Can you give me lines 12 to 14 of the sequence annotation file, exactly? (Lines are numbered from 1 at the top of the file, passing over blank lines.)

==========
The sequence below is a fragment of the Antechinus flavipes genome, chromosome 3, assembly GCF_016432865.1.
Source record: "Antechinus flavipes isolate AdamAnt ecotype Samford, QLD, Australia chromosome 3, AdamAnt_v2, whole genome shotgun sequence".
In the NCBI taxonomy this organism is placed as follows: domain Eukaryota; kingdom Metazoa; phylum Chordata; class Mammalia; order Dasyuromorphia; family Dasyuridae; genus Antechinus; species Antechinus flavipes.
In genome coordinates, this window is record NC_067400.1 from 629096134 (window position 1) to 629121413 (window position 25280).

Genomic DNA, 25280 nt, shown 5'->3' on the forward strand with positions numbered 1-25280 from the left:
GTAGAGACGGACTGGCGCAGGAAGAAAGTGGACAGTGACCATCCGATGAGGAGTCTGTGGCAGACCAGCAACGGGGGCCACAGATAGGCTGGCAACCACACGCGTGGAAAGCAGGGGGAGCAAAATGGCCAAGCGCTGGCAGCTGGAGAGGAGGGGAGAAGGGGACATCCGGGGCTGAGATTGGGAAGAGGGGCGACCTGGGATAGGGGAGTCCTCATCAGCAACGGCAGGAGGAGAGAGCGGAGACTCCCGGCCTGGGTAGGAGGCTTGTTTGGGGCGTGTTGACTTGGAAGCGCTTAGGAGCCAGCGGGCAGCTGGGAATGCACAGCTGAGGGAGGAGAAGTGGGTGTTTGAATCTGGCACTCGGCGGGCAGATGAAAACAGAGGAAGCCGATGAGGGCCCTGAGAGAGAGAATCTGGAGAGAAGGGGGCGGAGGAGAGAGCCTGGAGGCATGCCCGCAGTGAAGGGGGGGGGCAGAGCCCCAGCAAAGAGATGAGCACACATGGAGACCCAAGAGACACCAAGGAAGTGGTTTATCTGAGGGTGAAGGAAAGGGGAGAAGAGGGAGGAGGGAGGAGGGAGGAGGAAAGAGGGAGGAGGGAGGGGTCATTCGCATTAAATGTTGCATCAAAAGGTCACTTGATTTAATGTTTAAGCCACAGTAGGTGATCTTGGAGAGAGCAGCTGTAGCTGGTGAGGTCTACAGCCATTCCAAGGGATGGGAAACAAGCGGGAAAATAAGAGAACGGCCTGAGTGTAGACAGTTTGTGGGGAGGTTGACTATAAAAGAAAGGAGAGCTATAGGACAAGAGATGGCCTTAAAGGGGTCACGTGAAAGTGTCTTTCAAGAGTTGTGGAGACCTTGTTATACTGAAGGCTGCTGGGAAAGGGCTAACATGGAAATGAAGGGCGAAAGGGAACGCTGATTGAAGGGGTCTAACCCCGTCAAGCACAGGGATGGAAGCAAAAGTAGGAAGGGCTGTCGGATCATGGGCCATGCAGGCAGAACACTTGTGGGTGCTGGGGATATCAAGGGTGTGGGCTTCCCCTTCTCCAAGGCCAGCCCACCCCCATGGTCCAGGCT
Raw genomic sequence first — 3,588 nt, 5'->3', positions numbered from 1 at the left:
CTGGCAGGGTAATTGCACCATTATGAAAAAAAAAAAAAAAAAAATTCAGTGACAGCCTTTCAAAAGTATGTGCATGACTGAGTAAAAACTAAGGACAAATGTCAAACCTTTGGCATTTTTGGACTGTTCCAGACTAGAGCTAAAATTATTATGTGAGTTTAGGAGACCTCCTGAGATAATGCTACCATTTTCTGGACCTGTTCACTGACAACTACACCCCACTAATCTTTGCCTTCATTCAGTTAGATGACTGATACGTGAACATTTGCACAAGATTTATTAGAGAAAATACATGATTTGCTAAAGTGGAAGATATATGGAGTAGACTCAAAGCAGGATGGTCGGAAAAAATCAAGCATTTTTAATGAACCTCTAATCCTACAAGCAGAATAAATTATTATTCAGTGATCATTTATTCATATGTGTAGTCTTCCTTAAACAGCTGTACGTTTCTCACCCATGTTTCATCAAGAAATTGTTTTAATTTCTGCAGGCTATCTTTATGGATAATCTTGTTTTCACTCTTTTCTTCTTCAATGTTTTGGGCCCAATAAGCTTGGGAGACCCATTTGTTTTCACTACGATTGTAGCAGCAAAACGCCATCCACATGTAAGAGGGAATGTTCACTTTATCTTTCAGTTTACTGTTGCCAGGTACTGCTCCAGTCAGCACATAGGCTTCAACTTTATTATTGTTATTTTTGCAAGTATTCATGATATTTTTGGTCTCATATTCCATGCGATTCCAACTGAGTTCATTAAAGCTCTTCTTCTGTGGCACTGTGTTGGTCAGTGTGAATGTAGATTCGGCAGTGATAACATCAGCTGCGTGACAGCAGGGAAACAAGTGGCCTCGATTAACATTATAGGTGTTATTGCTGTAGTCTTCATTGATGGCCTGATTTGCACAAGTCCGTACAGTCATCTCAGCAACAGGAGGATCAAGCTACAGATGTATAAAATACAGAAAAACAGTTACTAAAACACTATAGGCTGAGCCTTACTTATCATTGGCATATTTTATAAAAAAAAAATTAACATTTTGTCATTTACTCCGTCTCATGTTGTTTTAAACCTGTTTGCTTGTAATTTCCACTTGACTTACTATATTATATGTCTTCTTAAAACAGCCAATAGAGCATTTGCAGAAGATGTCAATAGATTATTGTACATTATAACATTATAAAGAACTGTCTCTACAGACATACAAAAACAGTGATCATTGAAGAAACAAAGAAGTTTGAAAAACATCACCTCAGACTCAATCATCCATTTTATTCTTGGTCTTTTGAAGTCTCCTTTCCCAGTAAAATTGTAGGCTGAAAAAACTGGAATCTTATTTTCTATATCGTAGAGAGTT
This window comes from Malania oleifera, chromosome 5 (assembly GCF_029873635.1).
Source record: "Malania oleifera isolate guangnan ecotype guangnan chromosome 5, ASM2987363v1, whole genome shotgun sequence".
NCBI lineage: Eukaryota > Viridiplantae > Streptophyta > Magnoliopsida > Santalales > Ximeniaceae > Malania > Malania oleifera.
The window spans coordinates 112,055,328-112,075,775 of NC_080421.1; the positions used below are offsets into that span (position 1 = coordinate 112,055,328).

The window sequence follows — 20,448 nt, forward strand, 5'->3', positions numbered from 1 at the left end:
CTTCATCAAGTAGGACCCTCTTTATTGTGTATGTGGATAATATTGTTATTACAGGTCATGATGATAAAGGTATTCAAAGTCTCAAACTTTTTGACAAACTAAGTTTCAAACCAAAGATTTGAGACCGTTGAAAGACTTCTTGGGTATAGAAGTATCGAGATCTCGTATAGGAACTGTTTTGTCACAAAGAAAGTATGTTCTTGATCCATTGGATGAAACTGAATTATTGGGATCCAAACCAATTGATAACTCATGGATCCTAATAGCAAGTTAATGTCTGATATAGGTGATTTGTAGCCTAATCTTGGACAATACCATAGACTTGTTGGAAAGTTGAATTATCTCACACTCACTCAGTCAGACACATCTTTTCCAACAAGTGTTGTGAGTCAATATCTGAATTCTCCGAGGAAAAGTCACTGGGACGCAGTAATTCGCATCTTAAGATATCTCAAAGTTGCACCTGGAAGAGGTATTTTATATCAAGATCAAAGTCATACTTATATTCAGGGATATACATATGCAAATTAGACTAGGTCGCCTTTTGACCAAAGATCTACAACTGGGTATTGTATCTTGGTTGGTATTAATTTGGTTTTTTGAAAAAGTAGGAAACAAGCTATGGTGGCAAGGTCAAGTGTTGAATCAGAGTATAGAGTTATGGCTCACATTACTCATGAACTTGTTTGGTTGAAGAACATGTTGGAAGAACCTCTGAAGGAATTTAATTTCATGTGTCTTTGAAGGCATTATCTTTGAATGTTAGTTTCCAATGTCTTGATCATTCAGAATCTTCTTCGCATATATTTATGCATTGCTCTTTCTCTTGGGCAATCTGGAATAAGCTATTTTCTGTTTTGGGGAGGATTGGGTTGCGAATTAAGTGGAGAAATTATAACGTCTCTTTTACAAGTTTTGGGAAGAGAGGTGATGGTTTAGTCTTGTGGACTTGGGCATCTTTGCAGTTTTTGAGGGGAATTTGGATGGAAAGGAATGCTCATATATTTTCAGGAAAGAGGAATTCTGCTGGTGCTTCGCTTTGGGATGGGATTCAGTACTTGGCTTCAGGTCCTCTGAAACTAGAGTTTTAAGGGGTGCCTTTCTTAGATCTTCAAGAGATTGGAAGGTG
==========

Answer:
The window spans coordinates 112,055,328-112,075,775 of NC_080421.1; the positions used below are offsets into that span (position 1 = coordinate 112,055,328).

The window sequence follows — 20,448 nt, forward strand, 5'->3', positions numbered from 1 at the left end:
CTTCATCAAGTAGGACCCTCTTTATTGTGTATGTGGATAATATTGTTATTACAGGTCATGATGATAAAGGTATTCAAAGTCTCAAACTTTTTGACAAACTAAGTTTCAAACCAAAGATTTGAGACCGTTGAAAGACTTCTTGGGTATAGAAGTATCGAGATCTCGTATAGGAACTGTTTTGTCACAAAGAAAGTATGTTCTTGATCCATTGGATGAAACTGAATTATTGGGATCCAAACCAATTGATAACTCATGGATCCTAATAGCAAGTTAATGTCTGATATAGGTGATTTGTAGCCTAATCTTGGACAATACCATAGACTTGTTGGAAAGTTGAATTATCTCACACTCACTCAGTCAGACACATCTTTTCCAACAAGTGTTGTGAGTCAATATCTGAATTCTCCGAGGAAAAGTCACTGGGACGCAGTAATTCGCATCTTAAGATATCTCAAAGTTGCACCTGGAAGAGGTATTTTATATCAAGATCAAAGTCATACTTATATTCAGGGATATACATATGCAAATTAGACTAGGTCGCCTTTTGACCAAAGATCTACAACTGGGTATTGTATCTTGGTTGGTATTAATTTGGTTTTTTGAAAAAGTAGGAAACAAGCTATGGTGGCAAGGTCAAGTGTTGAATCAGAGTATAGAGTTATGGCTCACATTACTCATGAACTTGTTTGGTTGAAGAACATGTTGGAAGAACCTCTGAAGGAATTTAATTTCATGTGTCTTTGAAGGCATTATCTTTGAATGTTAGTTTCCAATGTCTTGATCATTCAGAATCTTCTTCGCATATATTTATGCATTGCTCTTTCTCTTGGGCAATCTGGAATAAGCTATTTTCTGTTTTGGGGAGGATTGGGTTGCGAATTAAGTGGAGAAATTATAACGTCTCTTTTACAAGTTTTGGGAAGAGAGGTGATGGTTTAGTCTTGTGGACTTGGGCATCTTTGCAGTTTTTGAGGGGAATTTGGATGGAAAGGAATGCTCATATATTTTCAGGAAAGAGGAATTCTGCTGGTGCTTCGCTTTGGGATGGGATTCAGTACTTGGCTTCAGGTCCTCTGAAACTAGAGTTTTAAGGGGTGCCTTTCTTAGATCTTCAAGAGATTGGAAGGTG